WILLIAMS: I’d say it’s the same thing in music for me. It’s just, like, that which I feel like is missing. That’s what I become curiously challenged by, and sometimes moderately obsessed with. Like, “What do you mean? I’ve never seen it before in purple! We have to try it! You don’t understand!” These crazy, weird, fantastical ideas. So when I bump into guys like this, who that’s just his life. … My life is to do it in an auditory way. You can’t see what I do. You can only feel it if you choose to listen to it, and if you allow it in. His work, you could bump into it if you don’t pay attention to which way you’re going.
Do you both see yourself as artist-entrepreneurs?
WILLIAMS: Entrepreneur just denotes that you recognize that you’re doing things across disciplines and that you’re blazing your own path. But I’d rather concentrate on the other side of it, which is, “Man, I’m so lucky that I’m able to act on my curiosities and interact with these kinds of guys, genius dudes who just do this every day. For me, nothing is given. So when given the opportunity to work with people like this, it’s great for me. All of this is school for me. I didn’t go to college. This is my college.
Arsham’s replica of the Casio MT-500 keyboard that was integral to Williams’s musical development.Natan DvirArsham’s replica of the Casio MT-500 keyboard that was integral to Williams’s musical development.
What was the spark that lit this project?
WILLIAMS: He likes to experiment with broken glass. He’d done a couple of human, life-sized forms. So I’m like, “I gotta do that!” He’s like, “It’s going to be two or three hours. Then he sort of got poetic about remixing the idea. He’s like, “What meant a lot to you?” … [to Arsham] What was the exact question?
ARSHAM: “Think of an object that was important to you at the beginning of your career, musically, that was something you almost couldn’t live without, but you don’t use it anymore.” So he didn’t actually have this thing, but he described it and we did some research and we were able to figure out what it was and locate it. All the pieces are casts of that. It was a Casio MT-500. That model was only available at Radio Shack for two years, ’87 and ’88. There’s one in volcanic ash, shattered glass, crystal and steel. For me, these are objects that relate to time, geology, things that we think about as having an age and a patina to them. I’ve described it as taking it something from the recent past and projecting it over the current moment into the future. In some ways you’re erasing the present.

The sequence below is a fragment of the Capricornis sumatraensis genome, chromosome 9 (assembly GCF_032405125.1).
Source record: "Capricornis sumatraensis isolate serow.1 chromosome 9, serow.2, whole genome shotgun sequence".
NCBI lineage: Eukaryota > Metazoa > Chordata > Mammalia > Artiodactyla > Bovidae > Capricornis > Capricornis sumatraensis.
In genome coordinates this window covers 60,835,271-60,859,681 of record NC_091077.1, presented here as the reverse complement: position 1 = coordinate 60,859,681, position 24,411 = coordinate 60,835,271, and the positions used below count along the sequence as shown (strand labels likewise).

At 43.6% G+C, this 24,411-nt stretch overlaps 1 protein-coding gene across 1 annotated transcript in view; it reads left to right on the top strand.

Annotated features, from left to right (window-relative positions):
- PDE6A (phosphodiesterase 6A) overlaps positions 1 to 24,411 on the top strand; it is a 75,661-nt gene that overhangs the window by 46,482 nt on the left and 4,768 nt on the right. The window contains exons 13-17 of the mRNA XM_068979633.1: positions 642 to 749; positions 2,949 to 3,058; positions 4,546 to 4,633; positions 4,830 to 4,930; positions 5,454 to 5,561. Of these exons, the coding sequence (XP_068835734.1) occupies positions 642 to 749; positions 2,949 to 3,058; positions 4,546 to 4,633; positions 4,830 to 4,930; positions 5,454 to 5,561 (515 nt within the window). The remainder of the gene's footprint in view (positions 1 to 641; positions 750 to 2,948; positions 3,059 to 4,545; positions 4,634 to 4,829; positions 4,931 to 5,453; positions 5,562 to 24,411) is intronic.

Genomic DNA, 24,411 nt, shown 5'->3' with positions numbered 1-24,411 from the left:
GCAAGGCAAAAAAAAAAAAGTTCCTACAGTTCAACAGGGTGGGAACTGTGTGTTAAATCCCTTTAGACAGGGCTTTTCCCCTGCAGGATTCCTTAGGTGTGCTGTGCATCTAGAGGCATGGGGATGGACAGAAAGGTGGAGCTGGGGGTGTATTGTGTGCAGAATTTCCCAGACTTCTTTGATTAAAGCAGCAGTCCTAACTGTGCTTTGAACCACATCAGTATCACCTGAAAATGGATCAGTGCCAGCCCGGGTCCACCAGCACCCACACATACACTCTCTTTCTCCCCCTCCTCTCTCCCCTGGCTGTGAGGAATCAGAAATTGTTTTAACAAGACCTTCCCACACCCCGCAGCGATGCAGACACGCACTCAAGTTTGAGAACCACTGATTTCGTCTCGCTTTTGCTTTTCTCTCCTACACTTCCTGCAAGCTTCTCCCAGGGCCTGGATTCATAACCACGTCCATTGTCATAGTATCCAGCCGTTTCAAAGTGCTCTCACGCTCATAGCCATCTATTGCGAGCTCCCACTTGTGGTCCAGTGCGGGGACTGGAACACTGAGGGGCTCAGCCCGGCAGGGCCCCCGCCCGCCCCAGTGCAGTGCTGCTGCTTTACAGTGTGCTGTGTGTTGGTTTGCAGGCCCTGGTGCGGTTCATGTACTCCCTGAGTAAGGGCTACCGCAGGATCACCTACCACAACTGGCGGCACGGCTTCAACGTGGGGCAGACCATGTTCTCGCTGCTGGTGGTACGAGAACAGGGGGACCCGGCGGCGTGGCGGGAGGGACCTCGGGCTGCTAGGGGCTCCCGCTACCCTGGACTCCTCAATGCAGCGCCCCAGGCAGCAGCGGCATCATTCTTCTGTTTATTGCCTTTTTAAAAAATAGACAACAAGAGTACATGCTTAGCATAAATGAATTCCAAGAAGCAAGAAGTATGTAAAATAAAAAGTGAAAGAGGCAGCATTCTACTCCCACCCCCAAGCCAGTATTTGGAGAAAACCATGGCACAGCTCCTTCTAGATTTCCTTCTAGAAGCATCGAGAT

[To Williams] Do they take you back?
WILLIAMS: No. When I look at them, I just think, “I am legend.” I don’t even feel connected to that person. I’m like most people. We just concentrate on the present. I live right where the film is going through the film projector and it hits the light. I’ve heard there’s a reel going this way and another one winding it up on the bottom, but I’ve never seen it. I think that’s actually why he did it, so we could pay attention to the idea that time is fleeting and you shouldn’t be so hard-pressed and so stringent in your opinions and your judgments, because what you feel today could be completely different tomorrow. It’s only until you look over your shoulder and you’re like, “Oh my God, back in ’87 I was all about X, Y and Z and now it’s A, B and C.” This project, this ongoing collection of all these items, does that really well. I mean, when you’re in his warehouse you think they’re these old relics from earth, and he’s on Mars.
ARSHAM: I am.
WILLIAMS: And there you have it.
Is there a tomorrow for the two of you to work together again?
ARSHAM: I’m definitely going to throw you in that plaster mold one day.
ARSHAM: I’m just going to wait for the right moment.
WILLIAMS: O.K. That and anything else. I like what this guy does. This guy for me – forget about it. His work leaves permanent indentations, not only on your perception of reality, but quite honestly, it’s crazy how his work makes you pay attention to humanity. What you think is, “Whoa, a human made that!”